JOYS AND CHALLENGES OF EDITORIAL LIFE I love science and learning about new science. The breadth of science that an editor is exposed to is exhilarating and constantly renews my love of biology. Editors also experience many of the joys of discovery without the pressure of doing the discovering or procuring the funding. It is really wonderful to have a job in which one can embrace the big picture and see connections between different fields—something I encounter frequently as a reviews editor. As with any career in which you step off the beaten path, the next steps are not always clear and often do involve further reinvention. However, the skills you develop and the breadth of knowledge you gain are versatile enough to be applied to many other opportunities. Editors travel and attend conferences to hear about new work and interact with many different scientists. (If you are lucky, sometimes the conferences are in very nice locations too!) So, as part of the job, editors meet and talk to lots of smart, creative scientists. This can be extremely exciting and intellectually fulfilling, but it also can sometimes be hard. The attitude bench scientists have toward professional editors is not always open and collegial despite the fact that most editors are diligent and conscientious scientists who are striving to run their journal better, serve their community, and move science forward. This is not to say that every decision that an editor makes is the “right” one, but authors can often be unfairly dismissive of professional editors who they assume lack the necessary perspective or qualification to judge their work. Molecular Biology of the Cell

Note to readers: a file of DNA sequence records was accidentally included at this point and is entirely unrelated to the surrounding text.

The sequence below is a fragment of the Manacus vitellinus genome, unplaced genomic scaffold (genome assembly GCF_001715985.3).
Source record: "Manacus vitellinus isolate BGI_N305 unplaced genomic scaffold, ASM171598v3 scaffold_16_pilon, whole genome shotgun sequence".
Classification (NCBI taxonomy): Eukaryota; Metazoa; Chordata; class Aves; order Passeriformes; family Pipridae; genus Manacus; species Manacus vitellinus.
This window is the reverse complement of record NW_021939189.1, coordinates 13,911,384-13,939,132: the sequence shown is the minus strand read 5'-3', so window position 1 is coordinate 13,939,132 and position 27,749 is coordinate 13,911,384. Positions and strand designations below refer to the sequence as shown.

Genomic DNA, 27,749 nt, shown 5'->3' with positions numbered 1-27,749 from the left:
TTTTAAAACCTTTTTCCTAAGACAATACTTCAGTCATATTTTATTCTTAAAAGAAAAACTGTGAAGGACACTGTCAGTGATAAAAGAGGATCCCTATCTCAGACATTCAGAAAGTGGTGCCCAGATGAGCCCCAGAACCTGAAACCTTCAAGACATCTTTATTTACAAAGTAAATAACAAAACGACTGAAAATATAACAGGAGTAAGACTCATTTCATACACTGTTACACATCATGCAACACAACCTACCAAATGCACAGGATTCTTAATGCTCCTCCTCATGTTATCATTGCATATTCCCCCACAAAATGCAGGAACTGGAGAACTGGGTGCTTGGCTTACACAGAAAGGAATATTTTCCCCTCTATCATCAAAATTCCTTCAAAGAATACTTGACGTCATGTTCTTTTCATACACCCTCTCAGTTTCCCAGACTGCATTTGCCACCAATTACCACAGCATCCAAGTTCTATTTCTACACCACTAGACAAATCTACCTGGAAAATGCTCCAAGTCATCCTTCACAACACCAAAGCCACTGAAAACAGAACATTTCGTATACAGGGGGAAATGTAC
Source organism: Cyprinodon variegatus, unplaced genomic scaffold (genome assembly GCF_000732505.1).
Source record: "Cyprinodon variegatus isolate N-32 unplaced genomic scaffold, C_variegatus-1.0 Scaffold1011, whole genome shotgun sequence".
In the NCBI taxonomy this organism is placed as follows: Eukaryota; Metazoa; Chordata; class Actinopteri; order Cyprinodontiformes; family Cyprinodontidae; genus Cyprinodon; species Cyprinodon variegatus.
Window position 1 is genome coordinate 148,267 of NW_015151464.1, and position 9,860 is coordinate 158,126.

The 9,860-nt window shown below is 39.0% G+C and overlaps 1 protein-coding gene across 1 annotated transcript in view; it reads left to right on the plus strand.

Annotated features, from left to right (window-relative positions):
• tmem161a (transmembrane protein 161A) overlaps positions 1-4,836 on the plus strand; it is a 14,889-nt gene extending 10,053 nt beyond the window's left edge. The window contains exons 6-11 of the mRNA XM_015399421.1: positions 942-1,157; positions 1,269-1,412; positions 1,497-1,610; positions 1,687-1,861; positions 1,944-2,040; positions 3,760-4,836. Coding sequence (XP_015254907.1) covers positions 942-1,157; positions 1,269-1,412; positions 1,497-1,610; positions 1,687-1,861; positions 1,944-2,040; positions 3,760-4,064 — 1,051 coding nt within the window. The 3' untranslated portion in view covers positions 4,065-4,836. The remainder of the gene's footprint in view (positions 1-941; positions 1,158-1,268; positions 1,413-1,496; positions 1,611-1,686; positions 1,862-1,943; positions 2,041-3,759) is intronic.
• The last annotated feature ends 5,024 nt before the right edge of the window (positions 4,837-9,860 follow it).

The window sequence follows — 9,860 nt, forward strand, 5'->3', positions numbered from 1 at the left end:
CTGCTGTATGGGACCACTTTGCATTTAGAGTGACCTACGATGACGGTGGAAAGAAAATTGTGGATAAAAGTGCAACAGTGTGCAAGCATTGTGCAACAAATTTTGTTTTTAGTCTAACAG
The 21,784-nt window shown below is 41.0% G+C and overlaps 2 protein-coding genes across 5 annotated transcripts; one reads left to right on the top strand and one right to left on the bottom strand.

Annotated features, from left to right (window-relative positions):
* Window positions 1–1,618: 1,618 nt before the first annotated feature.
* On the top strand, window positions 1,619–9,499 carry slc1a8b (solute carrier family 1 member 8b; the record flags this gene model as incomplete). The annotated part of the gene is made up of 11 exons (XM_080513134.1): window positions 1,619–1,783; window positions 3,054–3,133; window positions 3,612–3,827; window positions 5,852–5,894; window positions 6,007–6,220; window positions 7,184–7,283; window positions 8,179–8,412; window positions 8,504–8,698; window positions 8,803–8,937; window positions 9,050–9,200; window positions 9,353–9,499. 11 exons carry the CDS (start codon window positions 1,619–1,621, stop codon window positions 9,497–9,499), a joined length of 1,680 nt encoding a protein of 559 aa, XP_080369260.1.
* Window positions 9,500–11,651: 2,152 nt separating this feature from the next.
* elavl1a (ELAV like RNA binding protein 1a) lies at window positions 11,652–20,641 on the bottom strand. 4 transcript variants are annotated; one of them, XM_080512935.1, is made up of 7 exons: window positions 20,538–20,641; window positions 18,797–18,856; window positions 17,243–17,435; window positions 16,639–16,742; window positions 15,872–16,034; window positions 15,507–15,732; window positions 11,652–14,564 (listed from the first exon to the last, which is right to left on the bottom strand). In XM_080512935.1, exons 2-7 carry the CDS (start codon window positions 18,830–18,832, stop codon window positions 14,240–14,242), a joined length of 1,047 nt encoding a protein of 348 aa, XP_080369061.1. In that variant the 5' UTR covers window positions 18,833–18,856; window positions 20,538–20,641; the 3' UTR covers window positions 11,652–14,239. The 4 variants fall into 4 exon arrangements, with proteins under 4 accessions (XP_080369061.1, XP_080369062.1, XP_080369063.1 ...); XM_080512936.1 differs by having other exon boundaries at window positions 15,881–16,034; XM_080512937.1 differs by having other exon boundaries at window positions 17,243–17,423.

An inherent part of the job, which I enjoy, is collaborating with other people. This is a big change from the lab, where, even if you work with other people, there is a great deal of pressure for “ownership” or “authorship.” As a reviews editor, I particularly enjoy working with authors to communicate their ideas better. Yet it should be noted that being an editor is a behind-the-scenes job; you don’t get a lot of community credit or positive outside reinforcement for your work. Editorial work suits people who like to have defined goals, time frames, and projects. I personally found the long-term and shifting nature of research goals to be frustrating and am better suited to this kind of a career. However, it should be said that, particularly for editors handling primary research manuscripts, it is hard to control your workload due to the varying number of papers submitted to the journal every day. In addition, as time is of the essence, there can be an intense amount of pressure. This is not a 9 to 5 job. Being a reviews editor in particular is a deadline-oriented job, which I’ve found works well for the perpetual procrastinator (who, me?). However, this deadline structure comes at a price, as the journal stops for no one (nor for illness or travel for work or holidays). Overall, as with any career, there are pro and cons, but for me, the stimulating intellectual nature of the job still trumps the challenges.